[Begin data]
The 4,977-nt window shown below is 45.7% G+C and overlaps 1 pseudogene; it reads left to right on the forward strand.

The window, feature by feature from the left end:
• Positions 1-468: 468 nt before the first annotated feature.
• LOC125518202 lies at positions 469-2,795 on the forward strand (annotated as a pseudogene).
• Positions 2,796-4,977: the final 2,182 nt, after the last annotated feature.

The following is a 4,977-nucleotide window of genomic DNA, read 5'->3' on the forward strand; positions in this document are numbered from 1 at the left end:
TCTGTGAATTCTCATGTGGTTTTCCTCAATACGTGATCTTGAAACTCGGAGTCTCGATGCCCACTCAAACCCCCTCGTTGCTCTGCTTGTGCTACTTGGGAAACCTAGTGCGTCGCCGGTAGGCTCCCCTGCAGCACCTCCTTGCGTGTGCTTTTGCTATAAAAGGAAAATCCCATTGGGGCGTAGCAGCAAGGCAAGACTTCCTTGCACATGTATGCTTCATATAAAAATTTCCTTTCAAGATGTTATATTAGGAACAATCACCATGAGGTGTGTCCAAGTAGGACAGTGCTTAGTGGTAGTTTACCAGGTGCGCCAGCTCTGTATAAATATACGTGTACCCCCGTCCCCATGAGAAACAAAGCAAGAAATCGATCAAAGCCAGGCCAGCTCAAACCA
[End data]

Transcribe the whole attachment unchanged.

The 4,977-nt window shown below is 45.7% G+C and overlaps 1 pseudogene; it reads left to right on the forward strand.

The window, feature by feature from the left end:
• Positions 1-468: 468 nt before the first annotated feature.
• LOC125518202 lies at positions 469-2,795 on the forward strand (annotated as a pseudogene).
• Positions 2,796-4,977: the final 2,182 nt, after the last annotated feature.

The following is a 4,977-nucleotide window of genomic DNA, read 5'->3' on the forward strand; positions in this document are numbered from 1 at the left end:
TCTGTGAATTCTCATGTGGTTTTCCTCAATACGTGATCTTGAAACTCGGAGTCTCGATGCCCACTCAAACCCCCTCGTTGCTCTGCTTGTGCTACTTGGGAAACCTAGTGCGTCGCCGGTAGGCTCCCCTGCAGCACCTCCTTGCGTGTGCTTTTGCTATAAAAGGAAAATCCCATTGGGGCGTAGCAGCAAGGCAAGACTTCCTTGCACATGTATGCTTCATATAAAAATTTCCTTTCAAGATGTTATATTAGGAACAATCACCATGAGGTGTGTCCAAGTAGGACAGTGCTTAGTGGTAGTTTACCAGGTGCGCCAGCTCTGTATAAATATACGTGTACCCCCGTCCCCATGAGAAACAAAGCAAGAAATCGATCAAAGCCAGGCCAGCTCAAACCA